Donald Trump has approved a plan to impose punishing tariffs on tens of billions of dollars of Chinese goods as early as today.
The move could put his trade policies on a collision course with his push to rid the Korean peninsula of nuclear weapons.
The US president has long vowed to fulfil his campaign pledge to clamp down on what he considers unfair Chinese trading practices, but his calls for billions in tariffs could complicate his efforts to maintain China's support in his negotiations with North Korea.
Mr Trump met several cabinet members and trade advisers and is expected to impose tariffs on at least $35-$40bn (€29-34bn) of Chinese imports, according to an industry official and an administration official.
The amount of goods could reach $55bn (€46bn), said the industry official.
If the president presses forward as expected, it could set the stage for a series of trade actions against China and lead to retaliation from Beijing.
Mr Trump has already slapped tariffs on steel and aluminium imports from Canada, Mexico and European allies, and his proposed tariffs against China risk starting a trade war involving the world's two biggest economies.
The decision on the Chinese tariffs comes after Mr Trump's summit with North Korean leader Kim Jong Un.
The president has co-ordinated closely with China on efforts to get Pyongyang to eliminate its nuclear arsenal, but he signalled that whatever the implications, "I have to do what I have to do" to address the trade imbalance.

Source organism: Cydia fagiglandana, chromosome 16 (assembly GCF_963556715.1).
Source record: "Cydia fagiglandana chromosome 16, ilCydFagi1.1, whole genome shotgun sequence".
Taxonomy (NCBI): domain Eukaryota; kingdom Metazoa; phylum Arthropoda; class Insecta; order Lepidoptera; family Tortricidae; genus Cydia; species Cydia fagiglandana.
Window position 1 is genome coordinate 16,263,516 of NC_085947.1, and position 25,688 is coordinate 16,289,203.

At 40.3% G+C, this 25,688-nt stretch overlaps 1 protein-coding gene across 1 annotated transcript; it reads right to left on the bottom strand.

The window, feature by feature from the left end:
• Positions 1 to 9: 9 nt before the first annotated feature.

In his press conference in Singapore on Tuesday, he said the US has a "tremendous deficit in trade with China and we have to do something about it. We can't continue to let that happen".
The US trade deficit with China was $336bn (€286bn) in 2017.
Administration officials have signalled support for imposing the tariffs in a dispute over allegations that Beijing steals or pressures foreign companies to hand over technology, according to officials.
Chinese Foreign Ministry spokesman Geng Shuang said Beijing's response would be immediate and it would "take necessary measures to defend our legitimate rights and interests".
Mr Geng gave no details but said the foreign and commerce ministries had made formal responses to earlier US statements.
Beijing has drawn up a list of $50bn (€42bn) in US products that would face retaliatory tariffs, including beef and soybeans - a shot at Mr Trump's supporters in rural America.
Secretary of state Mike Pompeo raised the trade issue directly with China on Thursday, when he met President Xi Jinping and other officials in Beijing, the State Department said.
"I stressed how important it is for President Trump to rectify that situation so that trade becomes more balanced, more reciprocal and more fair, with the opportunity to have American workers be treated fairly," Mr Pompeo said during a joint news conference with Chinese foreign minister Wang Yi.